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Snorkeling - What a Blast!

April, 2006

Last year in the Florida Keys we discovered snorkeling.  We rented the equipment and just walked into the clear water near our campsite.  Here's how Chris remembered it:

"Iíve never snorkeled before and WOW, it was great! I loved it. Itís amazing to see the fish in their natural habitat, to see the grass waving with the waves and to see sponges and various other sea creatures. We snorkeled around until we both couldnít stand the cold water anymore and our teeth were chattering."

So we bought some inexpensive gear, just masks, snorkels, and a dive flag, and planned to visit the Dry Tortugas where we heard there was excellent snorkeling.  It was even better than we expected.  The beach is beautiful, pristine and the water was so clear, it looked like a swimming pool. The wall around the fort has a lot of sea life on it and we snorkeled along the wall on the swimming beach side. There were sea urchins, star fish, coral, and various sea vegetation that we havenít learned the names of yet.  The fish were amazing!  There were so many kinds of colorful fish, it was like swimming in an aquarium.

Here are a few photos we took.  These don't do it justice, just using a disposable underwater camera.  Click each photo in the slide show.

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A friendly Baracuda longer than my arm, this was in 4' of water 50' from shore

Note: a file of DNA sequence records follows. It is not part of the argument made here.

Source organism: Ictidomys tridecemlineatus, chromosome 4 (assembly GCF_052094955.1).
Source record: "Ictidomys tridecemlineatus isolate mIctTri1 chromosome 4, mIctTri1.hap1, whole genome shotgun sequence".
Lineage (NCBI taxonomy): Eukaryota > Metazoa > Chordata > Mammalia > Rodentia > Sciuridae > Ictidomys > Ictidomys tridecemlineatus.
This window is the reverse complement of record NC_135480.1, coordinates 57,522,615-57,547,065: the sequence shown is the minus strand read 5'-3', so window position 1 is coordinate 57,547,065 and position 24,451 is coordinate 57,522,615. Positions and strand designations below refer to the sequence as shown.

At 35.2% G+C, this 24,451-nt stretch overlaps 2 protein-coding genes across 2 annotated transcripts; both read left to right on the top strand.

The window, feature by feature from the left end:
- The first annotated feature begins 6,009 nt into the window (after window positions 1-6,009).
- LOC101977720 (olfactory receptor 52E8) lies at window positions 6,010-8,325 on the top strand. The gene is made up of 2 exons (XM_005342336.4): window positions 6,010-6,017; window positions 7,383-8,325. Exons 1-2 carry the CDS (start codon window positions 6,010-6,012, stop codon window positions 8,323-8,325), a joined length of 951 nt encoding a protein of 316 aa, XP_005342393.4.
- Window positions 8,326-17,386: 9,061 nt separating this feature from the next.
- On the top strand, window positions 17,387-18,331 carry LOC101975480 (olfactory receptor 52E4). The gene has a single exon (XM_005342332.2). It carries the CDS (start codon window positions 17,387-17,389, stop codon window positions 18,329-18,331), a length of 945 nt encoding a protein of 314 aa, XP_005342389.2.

So this year we're back in Key West Florida, and we go out snorkeling for an hour or more almost every day.  We just walk in from our campsite.  We've seen many Conch as big as your fist, dozens of different fish, many varieties of coral, sea slugs, etc.
 

If you'd like to go where the best snorkeling is, there are many dive boat operators in the Florida Keys who have scheduled snorkeling trips.  One we hope to take is to Looe Key Reef.  People come from all over to snorkel and dive there.

What equipment do you need?

The BASICS include a mask, snorkel, and dive flag.  You really shouldn't go out without that flag because boaters can't see you.  You can buy a good mask and snorkel for under $40, and a dive flag for around $20.

OPTIONAL equipment include swim fins, water shoes, a floatation vest, and a mesh bag for collecting shells or other items.  These vary in price, but bargains exist.  It would be hard to spend over $200 for it all (unless you just must have top of the line stuff).

Prescription mask.  I'm awfully nearsighted, and I finally bought a mask with prescription lenses.  It allows me to see so much better and really enjoy myself.  Mine is made by EVO, and only cost $80 including two lenses.  They installed the lenses right in the store.  I highly recommend this for anyone who wears glasses.

In summary, snorkeling is inexpensive, fun, and good exercise.  You can do it alone or in pairs or groups, and it never seems to get old because there's always something new to see.  Give it a try!

 

 

 

 

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